Nurse Licensure Compact Goes Live, Enabling Nurses to Practice Telehealth in Multiple States

Oct. 5, 2017
The National Council of State Boards of Nursing announced Monday that North Carolina became the 26th state to join the enhanced Nurse Licensure Compact (eNLC), triggering the compact to take effect in six months.

The National Council of State Boards of Nursing announced Monday that North Carolina became the 26th state to join the enhanced Nurse Licensure Compact (eNLC), triggering the compact to take effect in six months.

The enactment of the compact will allow registered nurses (RNs) and licensed practical/vocational nurses (LPN/VNs) to have one multistate license, with the ability to practice in person or via telehealth in both their home state and other eNLC states.

North Carolina Gov. Roy Cooper signed the legislation July 20. “The National Council of State Boards of Nursing (NCSBN), the Nurse Licensure Compact Administrators and the incoming group of eNLC Interstate Commission members are extremely pleased with the eNLC legislative progress made in the last 18 months,” the organization stated in a press release.

NCSBN President Katherine Thomas, M.N., R.N., executive director, Texas Board of Nursing, said, “We have made great strides in unlocking access to nursing care across the nation and are thrilled to begin this process. Even as we work on implementing this first phase our efforts continue to aid other states in passing eNLC legislation so our ultimate goal of having all 50 states in the compact is realized.”

Allowing nurses to have mobility across state borders, the eNLC increases access to care while maintaining public protection, the organization said. The eNLC is an updated version of the original NLC.

Representatives of the 26 states that make up this new compact will form the eNLC Interstate Commission. The Commission’s first priority will be to adopt operational rules and set implementation dates.  Once set, dates of implementation will be shared with licensed nurses and the public.

According to NCSBN officials, licensing standards are aligned across eNLC states so all applicants for a multistate license are required to meet the same standards, which include federal and state fingerprint-based criminal background checks.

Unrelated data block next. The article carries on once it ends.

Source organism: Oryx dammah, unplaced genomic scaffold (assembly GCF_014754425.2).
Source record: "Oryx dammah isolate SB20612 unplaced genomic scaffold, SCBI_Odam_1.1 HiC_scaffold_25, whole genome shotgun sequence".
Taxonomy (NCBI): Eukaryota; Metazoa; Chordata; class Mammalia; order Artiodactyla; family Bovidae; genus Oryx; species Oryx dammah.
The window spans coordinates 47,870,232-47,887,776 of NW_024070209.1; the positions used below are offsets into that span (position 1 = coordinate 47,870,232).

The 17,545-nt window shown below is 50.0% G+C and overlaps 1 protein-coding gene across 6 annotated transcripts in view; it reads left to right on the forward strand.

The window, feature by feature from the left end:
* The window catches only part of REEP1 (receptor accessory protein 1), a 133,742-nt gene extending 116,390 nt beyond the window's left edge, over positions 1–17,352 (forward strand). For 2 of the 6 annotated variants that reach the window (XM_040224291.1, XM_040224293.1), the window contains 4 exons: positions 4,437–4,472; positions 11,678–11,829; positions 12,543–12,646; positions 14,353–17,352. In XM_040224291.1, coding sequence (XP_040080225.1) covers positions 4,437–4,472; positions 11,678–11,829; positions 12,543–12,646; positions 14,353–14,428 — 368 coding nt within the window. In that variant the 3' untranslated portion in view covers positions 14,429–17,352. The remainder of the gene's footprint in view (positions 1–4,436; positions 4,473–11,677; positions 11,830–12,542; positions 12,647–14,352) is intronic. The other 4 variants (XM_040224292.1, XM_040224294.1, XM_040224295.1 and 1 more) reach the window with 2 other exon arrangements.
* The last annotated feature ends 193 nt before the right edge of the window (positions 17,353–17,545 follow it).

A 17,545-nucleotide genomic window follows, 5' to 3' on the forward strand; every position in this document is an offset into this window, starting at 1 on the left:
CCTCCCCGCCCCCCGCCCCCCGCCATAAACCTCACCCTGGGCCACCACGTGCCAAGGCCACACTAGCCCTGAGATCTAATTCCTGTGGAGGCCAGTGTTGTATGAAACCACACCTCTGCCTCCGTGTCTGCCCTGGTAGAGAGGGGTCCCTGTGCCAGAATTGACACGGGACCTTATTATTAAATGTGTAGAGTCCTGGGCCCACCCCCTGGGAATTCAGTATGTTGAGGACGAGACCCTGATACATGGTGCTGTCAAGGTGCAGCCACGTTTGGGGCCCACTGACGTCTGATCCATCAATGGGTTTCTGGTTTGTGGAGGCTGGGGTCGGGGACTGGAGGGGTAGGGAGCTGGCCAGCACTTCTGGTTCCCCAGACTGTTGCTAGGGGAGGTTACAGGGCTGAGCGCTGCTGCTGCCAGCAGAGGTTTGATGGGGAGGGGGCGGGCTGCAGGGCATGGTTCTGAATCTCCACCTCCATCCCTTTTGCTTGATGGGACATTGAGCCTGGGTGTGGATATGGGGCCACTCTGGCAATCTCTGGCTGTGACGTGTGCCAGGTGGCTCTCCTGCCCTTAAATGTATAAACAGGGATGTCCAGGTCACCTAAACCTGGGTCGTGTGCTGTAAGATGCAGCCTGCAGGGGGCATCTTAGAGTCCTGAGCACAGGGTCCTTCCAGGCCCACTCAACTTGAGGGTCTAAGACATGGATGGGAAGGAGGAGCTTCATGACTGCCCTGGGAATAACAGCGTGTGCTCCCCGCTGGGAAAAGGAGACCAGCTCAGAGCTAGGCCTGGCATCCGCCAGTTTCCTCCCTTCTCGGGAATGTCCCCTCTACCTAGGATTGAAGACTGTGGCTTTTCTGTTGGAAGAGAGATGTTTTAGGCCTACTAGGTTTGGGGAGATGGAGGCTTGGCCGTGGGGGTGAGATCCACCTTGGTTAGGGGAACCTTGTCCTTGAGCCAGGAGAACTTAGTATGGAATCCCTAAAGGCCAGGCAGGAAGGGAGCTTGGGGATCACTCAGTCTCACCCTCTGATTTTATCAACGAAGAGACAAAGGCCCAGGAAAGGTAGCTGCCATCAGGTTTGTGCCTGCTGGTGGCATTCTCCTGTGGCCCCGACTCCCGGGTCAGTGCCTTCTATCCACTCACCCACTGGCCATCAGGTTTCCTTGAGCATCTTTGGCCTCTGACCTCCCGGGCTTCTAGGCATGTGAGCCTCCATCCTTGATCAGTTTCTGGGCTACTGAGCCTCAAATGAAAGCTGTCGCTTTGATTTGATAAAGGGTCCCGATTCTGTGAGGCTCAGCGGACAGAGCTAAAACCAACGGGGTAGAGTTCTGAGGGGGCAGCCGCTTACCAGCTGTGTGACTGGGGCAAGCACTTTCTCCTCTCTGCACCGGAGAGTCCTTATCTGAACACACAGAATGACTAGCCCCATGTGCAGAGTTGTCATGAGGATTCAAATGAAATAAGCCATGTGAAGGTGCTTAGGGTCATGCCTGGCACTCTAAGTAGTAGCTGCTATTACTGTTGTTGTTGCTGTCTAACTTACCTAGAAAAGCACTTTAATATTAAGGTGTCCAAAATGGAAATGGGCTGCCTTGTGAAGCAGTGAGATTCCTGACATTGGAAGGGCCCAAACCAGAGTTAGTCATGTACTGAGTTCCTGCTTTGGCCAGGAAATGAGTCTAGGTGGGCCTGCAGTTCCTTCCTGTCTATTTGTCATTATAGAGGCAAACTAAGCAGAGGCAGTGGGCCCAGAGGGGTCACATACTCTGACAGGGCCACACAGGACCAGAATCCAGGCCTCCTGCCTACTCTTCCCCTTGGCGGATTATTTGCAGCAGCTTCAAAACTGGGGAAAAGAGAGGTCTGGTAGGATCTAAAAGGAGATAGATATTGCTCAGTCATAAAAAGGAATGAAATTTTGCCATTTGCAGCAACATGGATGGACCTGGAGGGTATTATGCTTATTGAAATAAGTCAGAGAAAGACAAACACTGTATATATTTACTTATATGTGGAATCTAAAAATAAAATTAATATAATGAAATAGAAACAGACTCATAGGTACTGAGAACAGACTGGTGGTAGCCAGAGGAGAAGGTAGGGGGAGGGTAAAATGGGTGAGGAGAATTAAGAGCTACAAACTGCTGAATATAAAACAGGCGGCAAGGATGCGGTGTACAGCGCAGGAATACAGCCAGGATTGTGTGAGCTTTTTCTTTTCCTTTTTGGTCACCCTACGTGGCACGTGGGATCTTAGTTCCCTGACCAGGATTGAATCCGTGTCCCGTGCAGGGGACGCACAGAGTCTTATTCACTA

In 2018, eNLC states will implement and prepare to issue multistate licenses. As of July 25, states in the eNLC are Arizona, Arkansas, Delaware, Florida, Georgia, Idaho, Iowa, Kentucky, Maine, Maryland, Mississippi, Missouri, Montana, Nebraska, New Hampshire, North Carolina, North Dakota, Oklahoma, South Carolina, South Dakota, Tennessee, Texas, Utah, Virginia, West Virginia and Wyoming.

Sponsored Recommendations

A Comprehensive Workplace Safety Checklist

This checklist is designed for healthcare facilities focused on increasing workplace safety. It’s meant to inspire ideas, strengthen safety plans, and encourage joint commission...

Healthcare Rankings Report

Adapting in Healthcare: Key Insights and Strategies from Leading Systems As healthcare marketers navigate changes in a volatile industry, they know one thing is certain: we've...

Healthcare Reputation Industry Trends

Navigating the Tipping Point: Strategies for Reputation Management in a Volatile Healthcare Environment As healthcare marketers navigate changes in a volatile industry, they can...

Clinical Evaluation: An AI Assistant for Primary Care

The AAFP's clinical evaluation offers a detailed analysis of how an innovative AI solution can help relieve physicians' administrative burden and aid them in improving health ...